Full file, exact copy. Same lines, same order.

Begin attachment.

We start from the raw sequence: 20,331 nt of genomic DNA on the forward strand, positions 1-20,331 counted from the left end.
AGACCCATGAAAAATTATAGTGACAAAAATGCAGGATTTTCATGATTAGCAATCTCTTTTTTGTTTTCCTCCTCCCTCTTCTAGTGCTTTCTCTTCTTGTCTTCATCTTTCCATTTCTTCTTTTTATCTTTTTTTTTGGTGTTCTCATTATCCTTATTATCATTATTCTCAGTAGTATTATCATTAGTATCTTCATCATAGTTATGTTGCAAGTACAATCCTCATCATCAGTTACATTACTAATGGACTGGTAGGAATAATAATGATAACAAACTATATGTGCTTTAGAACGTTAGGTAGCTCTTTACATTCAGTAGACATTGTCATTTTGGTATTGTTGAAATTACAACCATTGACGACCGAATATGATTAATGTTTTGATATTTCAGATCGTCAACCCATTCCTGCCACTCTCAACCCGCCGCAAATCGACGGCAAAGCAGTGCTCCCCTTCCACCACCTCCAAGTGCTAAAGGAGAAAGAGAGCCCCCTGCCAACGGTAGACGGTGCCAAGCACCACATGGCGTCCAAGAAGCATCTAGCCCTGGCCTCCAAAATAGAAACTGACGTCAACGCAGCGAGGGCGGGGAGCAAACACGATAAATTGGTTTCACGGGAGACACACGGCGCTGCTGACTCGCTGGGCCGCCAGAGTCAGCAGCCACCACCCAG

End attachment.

We start from the raw sequence: 20,331 nt of genomic DNA on the forward strand, positions 1-20,331 counted from the left end.
AGACCCATGAAAAATTATAGTGACAAAAATGCAGGATTTTCATGATTAGCAATCTCTTTTTTGTTTTCCTCCTCCCTCTTCTAGTGCTTTCTCTTCTTGTCTTCATCTTTCCATTTCTTCTTTTTATCTTTTTTTTTGGTGTTCTCATTATCCTTATTATCATTATTCTCAGTAGTATTATCATTAGTATCTTCATCATAGTTATGTTGCAAGTACAATCCTCATCATCAGTTACATTACTAATGGACTGGTAGGAATAATAATGATAACAAACTATATGTGCTTTAGAACGTTAGGTAGCTCTTTACATTCAGTAGACATTGTCATTTTGGTATTGTTGAAATTACAACCATTGACGACCGAATATGATTAATGTTTTGATATTTCAGATCGTCAACCCATTCCTGCCACTCTCAACCCGCCGCAAATCGACGGCAAAGCAGTGCTCCCCTTCCACCACCTCCAAGTGCTAAAGGAGAAAGAGAGCCCCCTGCCAACGGTAGACGGTGCCAAGCACCACATGGCGTCCAAGAAGCATCTAGCCCTGGCCTCCAAAATAGAAACTGACGTCAACGCAGCGAGGGCGGGGAGCAAACACGATAAATTGGTTTCACGGGAGACACACGGCGCTGCTGACTCGCTGGGCCGCCAGAGTCAGCAGCCACCACCCAG